I recently found this boy’s knitted suit in an antique mall and was happy to find lots of information about its German manufacturer – Bleyle.
Thirty-five year old Austrian-born Wilhelm Bleyle bought a knitting machine in 1885 to make knitted clothes for his six children. Four years later he founded his yarn shop that offered knitted goods in Stuttgart Germany. He began the enterprise with five knitting machines and eight employees. What he offered that was different from most knitted garments at the time was sewn construction made from knitted pattern pieces. This technique produced a better wearing, easier to make garment suitable for active wear.
Left: Company stamp with image of similar suits as one pictured above, I originally thought the suit was 1920s, but now I wonder if it could be early pre WW1 1910s…
Knitted sailor suits were especially popular for young boys at the time and by 1901, his business moved to a full factory building to produce 12 different styles of sailor suits. Manufacturing branches opened in other cities in 1905 and 1912. In 1913 Wilhelm handed over the company to his sons Max and Fritz, as well as his brother-in-law Arthur Weber. Wilhelm died in 1915.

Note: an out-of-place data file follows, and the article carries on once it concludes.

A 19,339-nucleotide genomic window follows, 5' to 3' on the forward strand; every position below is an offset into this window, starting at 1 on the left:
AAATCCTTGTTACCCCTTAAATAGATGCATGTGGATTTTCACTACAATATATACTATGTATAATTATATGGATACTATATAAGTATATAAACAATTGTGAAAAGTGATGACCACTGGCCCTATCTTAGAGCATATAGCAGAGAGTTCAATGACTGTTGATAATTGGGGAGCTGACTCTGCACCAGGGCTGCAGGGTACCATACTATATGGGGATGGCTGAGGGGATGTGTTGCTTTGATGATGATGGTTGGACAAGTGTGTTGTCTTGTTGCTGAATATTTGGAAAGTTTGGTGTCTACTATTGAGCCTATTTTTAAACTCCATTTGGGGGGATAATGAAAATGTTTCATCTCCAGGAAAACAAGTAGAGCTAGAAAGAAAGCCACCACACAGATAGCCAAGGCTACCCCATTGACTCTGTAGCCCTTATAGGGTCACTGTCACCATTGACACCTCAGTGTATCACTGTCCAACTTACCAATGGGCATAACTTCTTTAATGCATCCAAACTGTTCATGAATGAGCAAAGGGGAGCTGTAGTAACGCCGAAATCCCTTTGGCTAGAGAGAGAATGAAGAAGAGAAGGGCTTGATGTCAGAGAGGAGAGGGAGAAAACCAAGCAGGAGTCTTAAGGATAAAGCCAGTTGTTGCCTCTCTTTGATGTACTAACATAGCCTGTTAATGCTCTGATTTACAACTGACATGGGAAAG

The best wool stocks were seized by the army in 1914, and Bleyle chose to cease making civilian knitwear in 1916 due to the poor quality of wool allowed for civilian production. The company made uniforms and later in the war was retooled for making armaments. Clothing production was difficult in the postwar German economy, but by 1924, the company was once again producing clothing for children, as well as suits, coats, and sportswear separates for women.
The company left Bleyle family management in 1939 but still exists today with production centred in Italy.